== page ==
Session
6
July 7, 2019

Wander and Whine

And the whole congregation of the people of Israel grumbled against Moses and Aaron in the wilderness, and the people of Israel said to them, “Would that we had died by the hand of the LORD in the land of Egypt, when we sat by the meat pots and ate bread to the full, for you have brought us out into this wilderness to kill this whole assembly with hunger.” Then the LORD said to Moses, “Behold, I am about to rain bread from heaven for you, and the people shall go out and gather a day’s portion every day, that I may test them, whether they will walk in my law or not. — Exodus 16:2-4
Accompanying Sermon

In Retrospect

  • When Moses responded in conversations with YHWH in the early chapters in Exodus, what was his general tone?
  • What did the Israelites just experience in Exodus 14 and 15?

Community Reading

Exodus 16:10–18, Exodus 17:1–7

Begin Study

The Israelites enter the wilderness for the first time. Compared to Egypt, the breadbasket of the Mediterranean, entire families find themselves without food and water—a very scary situation. How will they respond? Will they use these “opportunities” to strengthen their faith, or to demonstrate their faithlessness? The New Testament writers use their response to these tests as a practical example for our daily living. We can learn a lot about ourselves by how we face everything from inconveniences to outright disasters. This story provides an opportunity for us to learn how we should view our trials and see how God provides.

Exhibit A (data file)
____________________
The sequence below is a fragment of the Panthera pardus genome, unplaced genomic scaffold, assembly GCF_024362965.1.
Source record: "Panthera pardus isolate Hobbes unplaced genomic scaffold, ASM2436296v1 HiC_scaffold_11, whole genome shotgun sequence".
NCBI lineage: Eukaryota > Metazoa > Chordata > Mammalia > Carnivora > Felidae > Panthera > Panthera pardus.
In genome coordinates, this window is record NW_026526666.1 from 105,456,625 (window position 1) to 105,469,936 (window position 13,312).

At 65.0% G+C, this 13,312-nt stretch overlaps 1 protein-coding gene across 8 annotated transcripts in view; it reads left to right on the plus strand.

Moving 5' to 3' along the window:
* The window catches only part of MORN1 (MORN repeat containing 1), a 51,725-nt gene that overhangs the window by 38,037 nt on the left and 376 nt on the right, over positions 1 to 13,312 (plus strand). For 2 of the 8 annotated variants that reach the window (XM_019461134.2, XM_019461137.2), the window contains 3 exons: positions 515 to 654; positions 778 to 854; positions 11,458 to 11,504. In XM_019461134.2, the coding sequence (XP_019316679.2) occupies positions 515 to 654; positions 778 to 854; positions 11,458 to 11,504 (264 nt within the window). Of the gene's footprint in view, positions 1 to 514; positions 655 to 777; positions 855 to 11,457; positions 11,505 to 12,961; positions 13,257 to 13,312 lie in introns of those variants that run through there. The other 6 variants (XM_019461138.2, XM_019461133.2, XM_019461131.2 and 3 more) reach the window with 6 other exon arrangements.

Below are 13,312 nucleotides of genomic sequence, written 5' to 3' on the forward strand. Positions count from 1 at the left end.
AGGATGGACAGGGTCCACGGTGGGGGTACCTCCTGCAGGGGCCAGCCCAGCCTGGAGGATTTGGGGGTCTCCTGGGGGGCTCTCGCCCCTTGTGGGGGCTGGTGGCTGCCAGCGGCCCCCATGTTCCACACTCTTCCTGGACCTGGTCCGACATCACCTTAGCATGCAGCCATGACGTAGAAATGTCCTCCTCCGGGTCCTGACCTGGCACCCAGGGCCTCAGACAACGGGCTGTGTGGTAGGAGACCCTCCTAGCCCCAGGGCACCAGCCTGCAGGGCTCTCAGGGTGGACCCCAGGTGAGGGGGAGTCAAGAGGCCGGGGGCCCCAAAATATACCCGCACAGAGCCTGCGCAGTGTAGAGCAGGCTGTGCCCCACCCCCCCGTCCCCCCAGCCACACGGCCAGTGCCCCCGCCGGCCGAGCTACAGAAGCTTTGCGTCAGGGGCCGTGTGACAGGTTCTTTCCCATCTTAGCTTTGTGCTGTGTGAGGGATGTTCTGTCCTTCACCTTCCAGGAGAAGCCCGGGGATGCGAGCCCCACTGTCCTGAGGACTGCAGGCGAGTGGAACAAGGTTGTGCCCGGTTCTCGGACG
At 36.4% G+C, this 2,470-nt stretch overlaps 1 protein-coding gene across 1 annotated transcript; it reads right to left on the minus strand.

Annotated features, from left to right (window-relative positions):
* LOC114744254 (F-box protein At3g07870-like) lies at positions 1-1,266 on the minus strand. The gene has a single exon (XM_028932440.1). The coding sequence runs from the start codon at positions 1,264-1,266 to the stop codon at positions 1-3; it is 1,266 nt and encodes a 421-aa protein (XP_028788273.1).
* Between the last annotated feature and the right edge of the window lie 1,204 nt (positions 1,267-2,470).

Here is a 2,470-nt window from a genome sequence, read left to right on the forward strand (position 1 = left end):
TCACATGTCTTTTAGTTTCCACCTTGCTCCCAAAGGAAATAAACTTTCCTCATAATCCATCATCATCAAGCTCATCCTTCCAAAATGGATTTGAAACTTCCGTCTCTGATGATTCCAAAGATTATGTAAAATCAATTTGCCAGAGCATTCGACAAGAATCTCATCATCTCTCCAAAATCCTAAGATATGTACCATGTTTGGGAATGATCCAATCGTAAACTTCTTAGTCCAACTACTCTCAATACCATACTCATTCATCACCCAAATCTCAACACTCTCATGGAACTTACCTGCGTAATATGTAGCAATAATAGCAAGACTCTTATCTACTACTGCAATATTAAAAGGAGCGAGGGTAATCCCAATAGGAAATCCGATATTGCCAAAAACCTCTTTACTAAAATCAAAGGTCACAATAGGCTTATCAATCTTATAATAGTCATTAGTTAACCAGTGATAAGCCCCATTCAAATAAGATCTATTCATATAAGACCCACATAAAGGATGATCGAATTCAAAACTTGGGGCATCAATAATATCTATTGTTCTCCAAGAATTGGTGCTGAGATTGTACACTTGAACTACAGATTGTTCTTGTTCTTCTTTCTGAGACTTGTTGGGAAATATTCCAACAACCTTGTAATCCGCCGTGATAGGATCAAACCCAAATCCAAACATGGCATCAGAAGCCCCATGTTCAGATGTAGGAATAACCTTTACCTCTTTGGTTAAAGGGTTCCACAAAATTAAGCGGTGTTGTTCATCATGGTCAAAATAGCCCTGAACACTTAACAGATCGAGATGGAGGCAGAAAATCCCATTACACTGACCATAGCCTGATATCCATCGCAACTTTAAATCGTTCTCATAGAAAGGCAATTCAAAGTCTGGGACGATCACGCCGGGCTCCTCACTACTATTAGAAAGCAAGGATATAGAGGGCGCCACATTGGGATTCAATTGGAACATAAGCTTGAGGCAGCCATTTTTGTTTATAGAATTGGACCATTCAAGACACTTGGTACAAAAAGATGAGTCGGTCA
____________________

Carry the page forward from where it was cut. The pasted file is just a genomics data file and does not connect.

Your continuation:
Review Questions

  • Read Exodus 15:24, 16:2-3, 17:1-3. What were they complaining about and who were they complaining to? According to Exodus 16:8, who were they really complaining about?
  • Read Exodus 15:25; 16:11-13; 17:6. How does God respond to their grumbling in each situation? What does this tell us about God?
  • What are common triggers for grumbling in your life? Where do you typically do it most and why? Do you grumble with others or on your own?  
  • Read 1 Corinthians 10:1-4. This passage seems unusual since it is linking two very different times. Who was the rock and what might that mean? What do you think the Apostle Paul was trying to achieve by writing this (keep reading through 1 Corinthians 10)?
  • The writer of Hebrews tells us that however great Moses was, Jesus the Son is better! Using the Israelites as an example, he warns us to obey from the heart. Read Hebrews 3:5-14 and identify situations that might make your heart go astray. List some practical ways to avoid these by utilizing your church community.
  • God already knows you and your faith intimately. Read James 1:2-4 and 1 Peter 1:6-7. What benefits do you see in the testing of your faith? Describe a time you experienced these benefits and what you learned about your own faith.
  • Read Philippians 4:11-13. What makes you content or even grateful? What makes you grateful when you are in a difficult season? What stops your contentment?

Application

It’s easy to condemn the Israelites for their grumbling. But are we really that different? When we complain about our job or paycheck, are we not complaining about God’s provision? When we complain about our neighbors, are we missing God given opportunities to love? When we grumble about any situation, are we any different from the Israelites?

Confess some areas of discontent and let others pray with you and exhort you to grow in the faith.